Database Administrator: The Modern-Day Atlas1 | 2 |
Geis hit the ground running, asking constructive questions such as, “‘How can we make this better? How can we improve it? How can we fix this and fix that?’ That was all on me, and I thought that was neat.”
After 13 years with Humana/ChoiceCare, Geis decided it was time to move on, and the next logical step was dbaDIRECT, where he has been for two years.
“It was a big change. ChoiceCare was a very stable environment. The same problems kept coming up. You knew what to do: no-brainer. That can be good and bad, [as] you don’t learn as much in that kind of environment,” he said. “This kind of environment is definitely busier, but I learned a whole bunch more because it’s a whole separate set of problems.”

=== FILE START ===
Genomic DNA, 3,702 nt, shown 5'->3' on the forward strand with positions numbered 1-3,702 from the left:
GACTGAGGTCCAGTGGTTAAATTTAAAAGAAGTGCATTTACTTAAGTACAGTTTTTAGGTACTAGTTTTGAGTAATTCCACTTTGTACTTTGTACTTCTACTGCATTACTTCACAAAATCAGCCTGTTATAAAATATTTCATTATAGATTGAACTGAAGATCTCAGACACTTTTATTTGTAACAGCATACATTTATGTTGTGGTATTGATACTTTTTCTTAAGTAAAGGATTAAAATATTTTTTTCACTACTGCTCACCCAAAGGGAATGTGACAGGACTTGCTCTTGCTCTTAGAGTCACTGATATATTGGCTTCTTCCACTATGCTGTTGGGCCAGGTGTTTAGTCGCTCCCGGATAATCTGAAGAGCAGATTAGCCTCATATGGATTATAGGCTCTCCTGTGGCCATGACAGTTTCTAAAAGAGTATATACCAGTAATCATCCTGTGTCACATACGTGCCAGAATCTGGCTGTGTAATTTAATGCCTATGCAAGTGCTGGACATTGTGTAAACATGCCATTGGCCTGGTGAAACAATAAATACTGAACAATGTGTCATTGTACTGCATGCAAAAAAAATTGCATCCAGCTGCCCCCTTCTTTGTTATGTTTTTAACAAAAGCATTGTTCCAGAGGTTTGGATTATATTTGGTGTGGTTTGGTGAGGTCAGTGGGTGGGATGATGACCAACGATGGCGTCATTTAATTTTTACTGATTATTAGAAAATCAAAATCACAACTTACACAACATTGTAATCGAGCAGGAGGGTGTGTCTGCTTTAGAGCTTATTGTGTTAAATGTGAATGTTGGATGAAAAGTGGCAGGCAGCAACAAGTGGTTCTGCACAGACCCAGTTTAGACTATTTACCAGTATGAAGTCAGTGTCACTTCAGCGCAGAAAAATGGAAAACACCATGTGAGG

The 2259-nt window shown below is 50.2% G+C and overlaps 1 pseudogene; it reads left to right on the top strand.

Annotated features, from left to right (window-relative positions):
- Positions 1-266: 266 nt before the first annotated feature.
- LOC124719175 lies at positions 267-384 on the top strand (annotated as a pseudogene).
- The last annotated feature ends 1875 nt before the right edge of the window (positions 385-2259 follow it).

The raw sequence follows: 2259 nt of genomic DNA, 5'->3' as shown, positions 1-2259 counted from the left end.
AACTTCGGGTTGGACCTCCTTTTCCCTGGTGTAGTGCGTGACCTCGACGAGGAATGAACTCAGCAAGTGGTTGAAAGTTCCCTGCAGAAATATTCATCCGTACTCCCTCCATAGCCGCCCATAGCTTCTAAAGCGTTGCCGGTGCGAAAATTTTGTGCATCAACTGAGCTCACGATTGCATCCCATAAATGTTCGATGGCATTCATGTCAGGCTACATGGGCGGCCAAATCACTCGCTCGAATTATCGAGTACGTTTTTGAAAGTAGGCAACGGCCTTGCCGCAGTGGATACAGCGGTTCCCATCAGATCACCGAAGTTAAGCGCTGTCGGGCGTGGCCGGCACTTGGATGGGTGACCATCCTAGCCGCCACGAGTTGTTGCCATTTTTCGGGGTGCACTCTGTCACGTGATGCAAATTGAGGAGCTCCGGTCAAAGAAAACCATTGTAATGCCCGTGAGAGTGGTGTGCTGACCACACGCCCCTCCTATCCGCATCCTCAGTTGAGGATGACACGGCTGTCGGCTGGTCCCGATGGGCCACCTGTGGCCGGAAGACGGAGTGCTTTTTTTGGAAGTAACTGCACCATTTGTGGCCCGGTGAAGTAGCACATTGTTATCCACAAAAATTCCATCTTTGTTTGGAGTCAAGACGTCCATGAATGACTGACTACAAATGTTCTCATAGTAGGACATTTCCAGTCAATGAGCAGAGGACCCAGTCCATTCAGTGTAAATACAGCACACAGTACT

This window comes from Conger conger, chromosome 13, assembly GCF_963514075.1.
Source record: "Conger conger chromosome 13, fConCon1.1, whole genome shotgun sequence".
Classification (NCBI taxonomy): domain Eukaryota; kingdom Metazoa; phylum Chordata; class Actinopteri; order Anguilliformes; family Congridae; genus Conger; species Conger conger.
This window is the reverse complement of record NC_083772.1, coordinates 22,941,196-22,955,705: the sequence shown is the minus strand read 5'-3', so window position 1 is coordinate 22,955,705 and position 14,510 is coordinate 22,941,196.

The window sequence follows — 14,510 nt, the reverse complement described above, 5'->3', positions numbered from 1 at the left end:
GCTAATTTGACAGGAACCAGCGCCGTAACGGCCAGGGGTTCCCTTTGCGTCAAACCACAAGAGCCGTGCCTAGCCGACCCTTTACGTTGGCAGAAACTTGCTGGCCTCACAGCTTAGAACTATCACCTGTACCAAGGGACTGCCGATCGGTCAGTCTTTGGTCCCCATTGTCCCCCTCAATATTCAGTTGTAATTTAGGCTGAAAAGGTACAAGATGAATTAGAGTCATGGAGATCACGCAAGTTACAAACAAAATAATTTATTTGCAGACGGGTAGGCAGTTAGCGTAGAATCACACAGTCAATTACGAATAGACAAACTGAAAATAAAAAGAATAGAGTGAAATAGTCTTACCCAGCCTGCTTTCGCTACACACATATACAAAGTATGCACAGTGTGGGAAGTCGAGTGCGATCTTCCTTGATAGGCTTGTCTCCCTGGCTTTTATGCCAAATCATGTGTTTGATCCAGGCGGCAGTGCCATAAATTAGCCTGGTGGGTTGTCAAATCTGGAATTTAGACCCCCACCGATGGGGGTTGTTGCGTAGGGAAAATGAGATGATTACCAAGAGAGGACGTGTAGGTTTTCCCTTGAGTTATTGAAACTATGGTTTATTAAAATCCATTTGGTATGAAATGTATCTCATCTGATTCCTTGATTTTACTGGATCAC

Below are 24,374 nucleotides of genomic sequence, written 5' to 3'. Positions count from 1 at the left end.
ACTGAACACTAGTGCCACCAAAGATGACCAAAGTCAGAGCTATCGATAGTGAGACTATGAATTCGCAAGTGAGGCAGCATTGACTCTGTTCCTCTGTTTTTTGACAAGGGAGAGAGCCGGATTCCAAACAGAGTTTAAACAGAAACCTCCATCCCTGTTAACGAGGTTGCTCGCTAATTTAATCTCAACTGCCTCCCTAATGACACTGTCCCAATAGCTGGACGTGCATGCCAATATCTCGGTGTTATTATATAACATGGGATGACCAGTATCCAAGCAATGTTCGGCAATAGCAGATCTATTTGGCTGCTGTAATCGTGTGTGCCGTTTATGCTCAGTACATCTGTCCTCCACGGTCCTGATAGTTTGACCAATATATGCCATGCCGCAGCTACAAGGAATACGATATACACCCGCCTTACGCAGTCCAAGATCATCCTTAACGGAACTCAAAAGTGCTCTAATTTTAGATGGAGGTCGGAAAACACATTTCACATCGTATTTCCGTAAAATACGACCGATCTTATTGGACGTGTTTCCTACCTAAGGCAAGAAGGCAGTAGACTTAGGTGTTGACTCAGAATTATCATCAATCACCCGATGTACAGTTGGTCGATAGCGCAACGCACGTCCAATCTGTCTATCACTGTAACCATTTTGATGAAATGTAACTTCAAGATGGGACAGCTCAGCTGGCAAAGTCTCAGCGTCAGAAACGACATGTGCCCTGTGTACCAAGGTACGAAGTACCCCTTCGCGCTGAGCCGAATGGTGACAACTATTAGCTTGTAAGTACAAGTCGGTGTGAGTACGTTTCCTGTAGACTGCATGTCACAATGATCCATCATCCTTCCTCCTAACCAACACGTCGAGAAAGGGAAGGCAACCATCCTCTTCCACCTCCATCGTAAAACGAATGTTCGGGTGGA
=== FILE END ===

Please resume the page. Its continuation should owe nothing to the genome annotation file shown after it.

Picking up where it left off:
Geis said he feels secure in his job because there is a current demand for DBAs that will only grow, and in his opinion, no technology can make his position totally obsolete.
“They’re always going to be needed,” he said. “There’s more to the database than just a database. There are things outside that are totally out of [our] control, like people. People sometimes use the database incorrectly and do things that corrupt it. The operating system itself can have problems and affect the database. Somebody will always need to get in there and investigate that.”
– Lindsay Edmonds Wickman, firstname.lastname@example.org
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